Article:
Richard Neutra was born in Vienna, Austria, into a wealthy Jewish family. He attended the Sophiengymnasium in Vienna until 1910, then he studied under Adolf Loos and Otto Wagner at the Vienna University of Technology from 1910 to 1918. In 1912 he undertook a study trip to Italy and the Balkans with Ernst Ludwig Freud (son of Sigmund Freud).
Neutra studied at the University of Zurich and worked briefly for landscape architect Gustav Ammann. In 1921 he worked as City Architect in the Planning Department of Luckenwalde, an industrial town in Germany. He also worked briefly for architect Erich Mendelsohn in Berlin.
In 1922, Neutra married Dione Niedermann, the daughter of an architect, and they moved to the US in 1923. At the funeral of Louis Sullivan, Neutra met Frank Lloyd Wright, who hired him in 1924 to work at Taliesin in Wisconsin while Wright was in Japan. Work ran out in 1925 and Neutra left Taliesin to work in California with Rudolf Schindler.
Among many projects, Schindler and Neutra collaborated on an entry for the League of Nations Competition of 1927; in the same year they formed a design firm with planner Carol Aronovici called the Architectural Group for Industry and Commerce (AGIC). Neutra and Schindler and their wives were very close; they shared space in Schindler’s house on Kings Road in Los Angeles from February 1925 until the Neutras left to tour Europe in May 1930.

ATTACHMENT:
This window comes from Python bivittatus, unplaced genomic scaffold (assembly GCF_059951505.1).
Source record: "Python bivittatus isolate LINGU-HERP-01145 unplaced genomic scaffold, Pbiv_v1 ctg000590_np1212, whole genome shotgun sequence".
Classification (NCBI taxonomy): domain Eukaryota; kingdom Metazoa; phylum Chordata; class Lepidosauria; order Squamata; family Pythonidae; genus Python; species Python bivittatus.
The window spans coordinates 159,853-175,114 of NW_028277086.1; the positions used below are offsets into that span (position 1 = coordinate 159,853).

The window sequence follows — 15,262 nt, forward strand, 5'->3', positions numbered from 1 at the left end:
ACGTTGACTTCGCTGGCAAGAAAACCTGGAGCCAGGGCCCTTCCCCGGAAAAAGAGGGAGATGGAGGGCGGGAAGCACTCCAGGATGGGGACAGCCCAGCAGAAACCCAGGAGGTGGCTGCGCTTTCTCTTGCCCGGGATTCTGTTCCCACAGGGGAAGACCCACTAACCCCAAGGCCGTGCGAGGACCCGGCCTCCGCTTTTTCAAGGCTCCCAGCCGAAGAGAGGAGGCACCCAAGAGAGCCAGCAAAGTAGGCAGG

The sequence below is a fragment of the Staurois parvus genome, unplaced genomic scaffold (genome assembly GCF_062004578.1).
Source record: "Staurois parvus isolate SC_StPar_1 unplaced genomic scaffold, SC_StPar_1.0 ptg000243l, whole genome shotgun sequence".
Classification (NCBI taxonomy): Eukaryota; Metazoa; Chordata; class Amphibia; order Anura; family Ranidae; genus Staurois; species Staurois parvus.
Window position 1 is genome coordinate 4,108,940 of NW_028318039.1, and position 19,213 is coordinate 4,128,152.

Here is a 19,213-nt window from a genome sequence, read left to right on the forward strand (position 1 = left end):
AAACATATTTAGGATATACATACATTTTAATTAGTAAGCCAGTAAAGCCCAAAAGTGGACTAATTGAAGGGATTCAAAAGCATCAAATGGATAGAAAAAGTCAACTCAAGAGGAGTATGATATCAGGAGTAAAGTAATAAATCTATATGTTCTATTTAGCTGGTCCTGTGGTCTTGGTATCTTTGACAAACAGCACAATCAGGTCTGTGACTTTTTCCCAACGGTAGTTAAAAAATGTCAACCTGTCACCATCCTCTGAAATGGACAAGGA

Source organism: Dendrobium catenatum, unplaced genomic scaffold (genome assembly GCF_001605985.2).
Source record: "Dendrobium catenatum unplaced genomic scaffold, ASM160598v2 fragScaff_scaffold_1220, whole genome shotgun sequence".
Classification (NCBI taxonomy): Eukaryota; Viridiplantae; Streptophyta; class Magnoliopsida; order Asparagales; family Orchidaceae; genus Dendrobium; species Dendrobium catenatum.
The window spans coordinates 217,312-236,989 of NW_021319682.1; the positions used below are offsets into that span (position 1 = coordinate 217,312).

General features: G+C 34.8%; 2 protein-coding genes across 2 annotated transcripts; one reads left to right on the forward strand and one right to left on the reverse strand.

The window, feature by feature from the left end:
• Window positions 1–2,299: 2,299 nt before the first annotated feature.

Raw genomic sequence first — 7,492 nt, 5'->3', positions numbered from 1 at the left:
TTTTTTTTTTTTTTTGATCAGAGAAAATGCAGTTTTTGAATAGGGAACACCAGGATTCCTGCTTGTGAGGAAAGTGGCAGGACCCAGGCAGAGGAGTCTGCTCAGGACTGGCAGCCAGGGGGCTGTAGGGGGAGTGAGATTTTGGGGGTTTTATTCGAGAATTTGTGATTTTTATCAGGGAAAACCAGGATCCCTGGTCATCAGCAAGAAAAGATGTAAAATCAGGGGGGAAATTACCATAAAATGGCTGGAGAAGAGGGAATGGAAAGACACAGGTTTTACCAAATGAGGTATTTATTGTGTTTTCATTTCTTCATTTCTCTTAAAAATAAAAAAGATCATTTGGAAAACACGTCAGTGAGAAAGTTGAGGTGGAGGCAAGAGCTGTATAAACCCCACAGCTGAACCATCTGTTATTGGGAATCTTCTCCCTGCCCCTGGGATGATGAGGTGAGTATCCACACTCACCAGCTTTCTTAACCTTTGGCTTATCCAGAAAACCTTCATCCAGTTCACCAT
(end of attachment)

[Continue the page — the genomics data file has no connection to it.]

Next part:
The breakup of Neutra and Schindler is often accorded to Neutra “stealing” client Phillip Lovell for the Lovell Health House. According to Neutra’s son Raymond, it was not that simple. Schindler was busy with projects like the Buck House on Catalina Island and the unbuilt Transparent House for Aline Barnsdall. Phillip Lovell was grumpy about an earlier 1924 Schindler cabin that collapsed in the snow during its first winter. Schindler was also having an affair with Harriet Freeman, Lovell’s sister-in-law (who Lovell intensely disliked) and Lovell didn’t want the architect of his new Health house under her influence. Schindler was just as happy not to put up with Lovell, and the project shifted to Neutra. The Lovell House was the turning point in Neutra’s career, putting him on the architectural radar.